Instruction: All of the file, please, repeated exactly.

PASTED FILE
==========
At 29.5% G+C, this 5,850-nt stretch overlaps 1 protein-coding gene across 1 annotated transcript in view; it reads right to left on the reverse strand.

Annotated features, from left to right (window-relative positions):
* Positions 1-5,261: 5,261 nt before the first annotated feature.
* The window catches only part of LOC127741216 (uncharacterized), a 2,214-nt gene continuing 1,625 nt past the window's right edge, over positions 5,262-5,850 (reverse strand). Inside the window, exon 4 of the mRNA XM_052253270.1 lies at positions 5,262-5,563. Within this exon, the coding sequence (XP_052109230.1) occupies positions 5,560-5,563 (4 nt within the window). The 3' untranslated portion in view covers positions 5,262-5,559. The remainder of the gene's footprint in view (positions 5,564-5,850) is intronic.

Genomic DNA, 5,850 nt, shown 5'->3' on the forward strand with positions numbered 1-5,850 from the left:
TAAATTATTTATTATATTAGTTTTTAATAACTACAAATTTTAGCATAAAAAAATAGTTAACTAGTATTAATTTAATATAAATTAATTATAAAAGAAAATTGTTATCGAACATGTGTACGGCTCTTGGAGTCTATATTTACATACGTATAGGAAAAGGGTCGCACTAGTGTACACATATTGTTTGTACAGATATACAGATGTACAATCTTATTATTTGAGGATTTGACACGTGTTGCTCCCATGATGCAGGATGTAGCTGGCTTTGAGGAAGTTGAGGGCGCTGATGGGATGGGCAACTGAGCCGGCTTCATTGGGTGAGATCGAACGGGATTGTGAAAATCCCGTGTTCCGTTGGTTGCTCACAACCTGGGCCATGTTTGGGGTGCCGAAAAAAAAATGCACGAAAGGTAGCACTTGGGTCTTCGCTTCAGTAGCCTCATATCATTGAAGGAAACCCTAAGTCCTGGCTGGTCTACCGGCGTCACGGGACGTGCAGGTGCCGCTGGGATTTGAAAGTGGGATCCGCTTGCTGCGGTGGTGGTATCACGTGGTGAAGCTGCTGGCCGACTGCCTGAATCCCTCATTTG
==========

At 29.5% G+C, this 5,850-nt stretch overlaps 1 protein-coding gene across 1 annotated transcript in view; it reads right to left on the reverse strand.

Annotated features, from left to right (window-relative positions):
* Positions 1-5,261: 5,261 nt before the first annotated feature.
* The window catches only part of LOC127741216 (uncharacterized), a 2,214-nt gene continuing 1,625 nt past the window's right edge, over positions 5,262-5,850 (reverse strand). Inside the window, exon 4 of the mRNA XM_052253270.1 lies at positions 5,262-5,563. Within this exon, the coding sequence (XP_052109230.1) occupies positions 5,560-5,563 (4 nt within the window). The 3' untranslated portion in view covers positions 5,262-5,559. The remainder of the gene's footprint in view (positions 5,564-5,850) is intronic.

Genomic DNA, 5,850 nt, shown 5'->3' on the forward strand with positions numbered 1-5,850 from the left:
TAAATTATTTATTATATTAGTTTTTAATAACTACAAATTTTAGCATAAAAAAATAGTTAACTAGTATTAATTTAATATAAATTAATTATAAAAGAAAATTGTTATCGAACATGTGTACGGCTCTTGGAGTCTATATTTACATACGTATAGGAAAAGGGTCGCACTAGTGTACACATATTGTTTGTACAGATATACAGATGTACAATCTTATTATTTGAGGATTTGACACGTGTTGCTCCCATGATGCAGGATGTAGCTGGCTTTGAGGAAGTTGAGGGCGCTGATGGGATGGGCAACTGAGCCGGCTTCATTGGGTGAGATCGAACGGGATTGTGAAAATCCCGTGTTCCGTTGGTTGCTCACAACCTGGGCCATGTTTGGGGTGCCGAAAAAAAAATGCACGAAAGGTAGCACTTGGGTCTTCGCTTCAGTAGCCTCATATCATTGAAGGAAACCCTAAGTCCTGGCTGGTCTACCGGCGTCACGGGACGTGCAGGTGCCGCTGGGATTTGAAAGTGGGATCCGCTTGCTGCGGTGGTGGTATCACGTGGTGAAGCTGCTGGCCGACTGCCTGAATCCCTCATTTG